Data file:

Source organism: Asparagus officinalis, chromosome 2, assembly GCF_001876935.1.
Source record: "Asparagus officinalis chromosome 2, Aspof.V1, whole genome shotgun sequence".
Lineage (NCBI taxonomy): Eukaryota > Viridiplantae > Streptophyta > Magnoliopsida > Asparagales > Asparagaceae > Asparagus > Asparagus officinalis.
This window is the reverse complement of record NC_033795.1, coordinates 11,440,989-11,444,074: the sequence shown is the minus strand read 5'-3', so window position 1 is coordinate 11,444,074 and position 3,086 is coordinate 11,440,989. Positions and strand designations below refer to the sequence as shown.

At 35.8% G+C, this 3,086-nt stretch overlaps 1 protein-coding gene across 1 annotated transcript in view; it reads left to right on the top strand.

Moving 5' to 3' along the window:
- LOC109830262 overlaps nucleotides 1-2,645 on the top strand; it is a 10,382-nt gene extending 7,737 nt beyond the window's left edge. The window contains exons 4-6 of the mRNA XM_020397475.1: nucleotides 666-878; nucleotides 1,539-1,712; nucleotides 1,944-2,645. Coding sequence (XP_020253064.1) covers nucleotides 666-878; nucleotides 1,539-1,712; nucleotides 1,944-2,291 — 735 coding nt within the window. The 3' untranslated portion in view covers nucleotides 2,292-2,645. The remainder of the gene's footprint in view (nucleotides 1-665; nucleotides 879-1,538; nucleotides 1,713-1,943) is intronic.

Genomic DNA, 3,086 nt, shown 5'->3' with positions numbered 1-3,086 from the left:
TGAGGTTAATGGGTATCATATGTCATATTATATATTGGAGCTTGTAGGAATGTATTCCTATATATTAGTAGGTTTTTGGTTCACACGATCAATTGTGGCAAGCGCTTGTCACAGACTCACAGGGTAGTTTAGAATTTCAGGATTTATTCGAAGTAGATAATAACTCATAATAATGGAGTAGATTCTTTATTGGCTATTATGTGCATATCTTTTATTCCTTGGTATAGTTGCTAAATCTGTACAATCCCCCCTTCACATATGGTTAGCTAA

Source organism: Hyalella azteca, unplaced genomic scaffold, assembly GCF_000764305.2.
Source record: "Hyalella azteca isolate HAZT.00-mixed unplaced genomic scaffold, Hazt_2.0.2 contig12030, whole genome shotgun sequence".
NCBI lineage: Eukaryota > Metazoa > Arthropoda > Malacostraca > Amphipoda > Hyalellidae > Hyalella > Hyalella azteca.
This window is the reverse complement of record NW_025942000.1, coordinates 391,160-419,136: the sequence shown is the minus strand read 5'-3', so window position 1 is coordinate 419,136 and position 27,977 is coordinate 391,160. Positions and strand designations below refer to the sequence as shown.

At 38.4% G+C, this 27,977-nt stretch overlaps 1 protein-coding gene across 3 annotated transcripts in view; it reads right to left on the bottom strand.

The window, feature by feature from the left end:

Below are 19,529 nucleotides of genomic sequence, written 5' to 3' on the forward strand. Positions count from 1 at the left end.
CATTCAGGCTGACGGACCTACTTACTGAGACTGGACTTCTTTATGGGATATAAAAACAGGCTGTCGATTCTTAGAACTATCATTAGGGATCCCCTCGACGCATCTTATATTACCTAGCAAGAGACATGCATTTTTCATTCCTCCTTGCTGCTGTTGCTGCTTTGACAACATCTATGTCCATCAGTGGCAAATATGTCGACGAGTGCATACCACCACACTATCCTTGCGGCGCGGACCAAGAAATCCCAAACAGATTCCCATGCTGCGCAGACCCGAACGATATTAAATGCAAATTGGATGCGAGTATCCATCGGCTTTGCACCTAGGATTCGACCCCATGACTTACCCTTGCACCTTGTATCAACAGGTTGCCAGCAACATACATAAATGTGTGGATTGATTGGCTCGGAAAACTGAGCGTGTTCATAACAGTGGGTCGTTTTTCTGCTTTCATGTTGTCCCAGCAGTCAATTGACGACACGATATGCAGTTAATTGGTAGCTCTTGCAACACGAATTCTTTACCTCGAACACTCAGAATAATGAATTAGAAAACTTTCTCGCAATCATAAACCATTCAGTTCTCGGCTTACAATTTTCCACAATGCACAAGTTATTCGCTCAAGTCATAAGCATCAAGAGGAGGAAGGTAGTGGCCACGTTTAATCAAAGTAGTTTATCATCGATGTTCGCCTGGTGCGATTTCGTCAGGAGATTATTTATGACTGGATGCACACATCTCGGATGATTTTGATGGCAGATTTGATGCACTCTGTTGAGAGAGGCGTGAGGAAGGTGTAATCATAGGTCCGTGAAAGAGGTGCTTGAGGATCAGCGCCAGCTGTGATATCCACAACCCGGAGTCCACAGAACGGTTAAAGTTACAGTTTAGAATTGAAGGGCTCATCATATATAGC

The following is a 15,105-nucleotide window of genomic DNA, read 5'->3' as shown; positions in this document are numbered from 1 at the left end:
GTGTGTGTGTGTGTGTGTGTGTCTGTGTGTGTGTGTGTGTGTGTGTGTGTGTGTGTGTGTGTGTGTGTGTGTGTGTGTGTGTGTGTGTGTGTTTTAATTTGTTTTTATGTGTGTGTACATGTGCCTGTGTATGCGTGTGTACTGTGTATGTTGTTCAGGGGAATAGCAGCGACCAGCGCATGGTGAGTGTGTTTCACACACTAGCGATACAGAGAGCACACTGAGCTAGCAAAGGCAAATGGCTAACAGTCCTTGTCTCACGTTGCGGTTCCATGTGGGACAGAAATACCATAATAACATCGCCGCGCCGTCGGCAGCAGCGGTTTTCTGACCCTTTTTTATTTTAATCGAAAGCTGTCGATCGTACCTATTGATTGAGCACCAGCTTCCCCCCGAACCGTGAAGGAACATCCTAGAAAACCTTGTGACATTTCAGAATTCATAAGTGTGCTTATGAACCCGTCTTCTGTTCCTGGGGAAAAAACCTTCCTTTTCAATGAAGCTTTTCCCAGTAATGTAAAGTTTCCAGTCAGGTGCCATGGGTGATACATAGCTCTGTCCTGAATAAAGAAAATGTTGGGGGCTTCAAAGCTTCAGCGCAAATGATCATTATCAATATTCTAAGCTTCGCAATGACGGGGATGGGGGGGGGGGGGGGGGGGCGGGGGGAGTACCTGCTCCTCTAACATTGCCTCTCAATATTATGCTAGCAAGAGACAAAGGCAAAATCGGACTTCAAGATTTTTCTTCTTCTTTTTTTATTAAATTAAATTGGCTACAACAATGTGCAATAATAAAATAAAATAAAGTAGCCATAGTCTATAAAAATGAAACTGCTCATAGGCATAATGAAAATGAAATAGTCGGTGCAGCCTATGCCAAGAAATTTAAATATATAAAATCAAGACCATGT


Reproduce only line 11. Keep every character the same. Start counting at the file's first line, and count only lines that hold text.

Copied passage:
Source record: "Hyalella azteca isolate HAZT.00-mixed unplaced genomic scaffold, Hazt_2.0.2 contig12030, whole genome shotgun sequence".